4. Coming back to the political psychology: Many victims of oppression and violence against opposition, many in prison for long years, have developed a sense of entitlement to high office. Shih Ming-Teh of Taiwan (25 years in prison) could not even convince his own party that he should be the president. Only Nelson Mandela (27 years in prison) made it to the presidency of South Africa. Partyforumseasia hopes that Aung San Suu Kyi will  approach the election results as sober and level-headed as possible!

Golkar Reconciliation: Compromise Indonesian-Style

Golkar reconciliation

All smiles, the bitter feud is over. Agung Laksono, coordinating minister Luhut Pandjaitan, confirmed chairman Aburizal Bakrie, and former leader Jusuf Kalla (from left)

Partyforumseasia: On December 10, 2014, we were asking whether Golkar was close to a suicide by internal power struggle (Link here). Party leader Aburizal Bakrie was more than disappointed with the result of the presidential election on July 9, 2014. After he could not be the top candidate himself or promote another Golkar candidate, his political gamble to support Gerindra leader  Prabowo Subianto failed. Neither his Golkar party nor many million $$ from his family business could prevent the victory of Joko Widodo.

Against instinct and inclination of the Golkar leadership, Bakrie managed to prevent the party from switching from the losing Prabowo camp to the winners around the new president. This was splitting the party, leading to rival factions, competing party conventions in 2014 and the election of two party leaders, Bakrie being supported by the Prabowo camp and Agung Laksono by the faction open to president Jokowi. The rivalry was brought to the courts, producing different rulings, until on October 20th, 2015 the Supreme Court finally decided that Bakrie is the rightful chairman, one day after the 51st anniversary of Golkar.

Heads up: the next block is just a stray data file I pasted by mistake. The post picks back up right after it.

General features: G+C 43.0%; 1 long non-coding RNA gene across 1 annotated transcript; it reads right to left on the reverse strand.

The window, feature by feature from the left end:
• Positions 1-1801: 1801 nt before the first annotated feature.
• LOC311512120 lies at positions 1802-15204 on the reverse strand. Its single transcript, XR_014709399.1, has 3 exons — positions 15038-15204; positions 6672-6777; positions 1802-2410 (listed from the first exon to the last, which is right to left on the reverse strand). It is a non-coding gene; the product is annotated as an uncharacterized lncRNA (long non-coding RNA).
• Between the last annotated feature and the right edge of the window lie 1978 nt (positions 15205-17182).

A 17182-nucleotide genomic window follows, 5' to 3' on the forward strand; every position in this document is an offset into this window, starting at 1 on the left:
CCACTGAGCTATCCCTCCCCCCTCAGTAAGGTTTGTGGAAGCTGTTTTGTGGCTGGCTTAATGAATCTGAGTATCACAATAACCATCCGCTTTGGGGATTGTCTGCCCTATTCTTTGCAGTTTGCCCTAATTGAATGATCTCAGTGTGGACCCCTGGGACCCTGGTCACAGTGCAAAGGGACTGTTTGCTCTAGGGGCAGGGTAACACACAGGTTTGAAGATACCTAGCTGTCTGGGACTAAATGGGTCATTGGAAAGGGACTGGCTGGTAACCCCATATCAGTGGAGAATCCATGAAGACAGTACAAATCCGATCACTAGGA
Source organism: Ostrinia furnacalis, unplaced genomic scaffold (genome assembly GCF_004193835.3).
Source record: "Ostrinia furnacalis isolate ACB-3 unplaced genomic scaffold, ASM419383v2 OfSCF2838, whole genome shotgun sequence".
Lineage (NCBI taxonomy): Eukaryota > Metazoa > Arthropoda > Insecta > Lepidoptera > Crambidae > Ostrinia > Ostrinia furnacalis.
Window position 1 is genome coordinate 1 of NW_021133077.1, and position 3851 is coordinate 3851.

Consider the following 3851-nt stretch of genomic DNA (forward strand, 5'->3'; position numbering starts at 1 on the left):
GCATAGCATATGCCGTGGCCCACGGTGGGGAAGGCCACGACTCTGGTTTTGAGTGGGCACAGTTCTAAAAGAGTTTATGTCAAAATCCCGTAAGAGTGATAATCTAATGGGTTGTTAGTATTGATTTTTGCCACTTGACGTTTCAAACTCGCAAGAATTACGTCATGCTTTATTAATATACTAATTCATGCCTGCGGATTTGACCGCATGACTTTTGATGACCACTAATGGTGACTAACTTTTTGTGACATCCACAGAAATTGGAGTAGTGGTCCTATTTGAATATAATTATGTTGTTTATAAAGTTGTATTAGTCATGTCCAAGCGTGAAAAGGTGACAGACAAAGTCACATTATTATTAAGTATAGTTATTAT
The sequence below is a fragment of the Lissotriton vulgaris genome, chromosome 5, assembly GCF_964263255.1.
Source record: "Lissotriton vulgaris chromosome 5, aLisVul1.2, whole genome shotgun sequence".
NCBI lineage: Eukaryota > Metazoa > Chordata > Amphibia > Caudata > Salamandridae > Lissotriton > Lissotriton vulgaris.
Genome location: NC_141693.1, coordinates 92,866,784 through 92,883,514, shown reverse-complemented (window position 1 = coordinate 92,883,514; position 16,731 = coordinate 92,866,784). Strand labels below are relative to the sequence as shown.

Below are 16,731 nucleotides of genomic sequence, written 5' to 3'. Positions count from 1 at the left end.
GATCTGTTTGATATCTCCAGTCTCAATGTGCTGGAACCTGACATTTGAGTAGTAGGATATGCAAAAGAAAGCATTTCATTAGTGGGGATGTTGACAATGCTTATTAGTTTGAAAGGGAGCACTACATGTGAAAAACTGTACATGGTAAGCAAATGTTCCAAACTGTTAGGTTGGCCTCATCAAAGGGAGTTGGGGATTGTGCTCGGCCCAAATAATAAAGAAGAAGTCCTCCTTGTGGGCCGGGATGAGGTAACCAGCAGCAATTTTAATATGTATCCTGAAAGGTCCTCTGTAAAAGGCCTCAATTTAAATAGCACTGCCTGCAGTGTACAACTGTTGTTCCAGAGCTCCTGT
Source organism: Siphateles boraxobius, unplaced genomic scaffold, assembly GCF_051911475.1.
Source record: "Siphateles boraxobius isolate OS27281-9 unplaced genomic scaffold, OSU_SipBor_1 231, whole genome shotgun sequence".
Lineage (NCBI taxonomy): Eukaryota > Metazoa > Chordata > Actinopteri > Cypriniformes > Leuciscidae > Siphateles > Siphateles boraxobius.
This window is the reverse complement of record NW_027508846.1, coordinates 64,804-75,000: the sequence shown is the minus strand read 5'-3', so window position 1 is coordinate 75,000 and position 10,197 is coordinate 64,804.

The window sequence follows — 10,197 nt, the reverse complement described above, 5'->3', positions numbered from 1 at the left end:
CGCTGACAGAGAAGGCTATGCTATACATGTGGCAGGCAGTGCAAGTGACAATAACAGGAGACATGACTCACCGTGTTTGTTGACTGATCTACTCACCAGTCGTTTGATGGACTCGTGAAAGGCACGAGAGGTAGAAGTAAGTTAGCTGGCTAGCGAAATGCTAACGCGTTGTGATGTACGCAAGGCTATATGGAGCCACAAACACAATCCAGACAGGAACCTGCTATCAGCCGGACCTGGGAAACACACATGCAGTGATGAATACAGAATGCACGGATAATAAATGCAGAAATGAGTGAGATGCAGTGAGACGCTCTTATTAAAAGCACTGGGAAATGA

Factional strife is absolutely normal in political parties but the visibility of this one has certainly affected the image of Golkar among Indonesia’s voters on top of their image problem after decades of being the political vehicle for president Suharto‘s authoritarian rule. Compromise, though, is the essence of democracy, and it was high time to give up the sulking attitude of the election loser. Indonesia has enough problems to solve and supporting the Jokowi administration is certainly more patriotic than obstructing him in parliament. Golkar’s 91 seats will make it much easier for the president to speed up legislation.

Affiliation of the parties in the Parliament so far(Wikipedia):
The Golkar factions and their leaders will now have to organize the practical part of their reconciliation and bring the party back to unity. But one may wonder whether the urge to save the party from suicide has been boosted by more concrete advantages. So far it is not clear that calls for a cabinet reshuffle will result in any ministerial posts for the party leaders. But it is not necessary to be a political cynic to expect that in due course…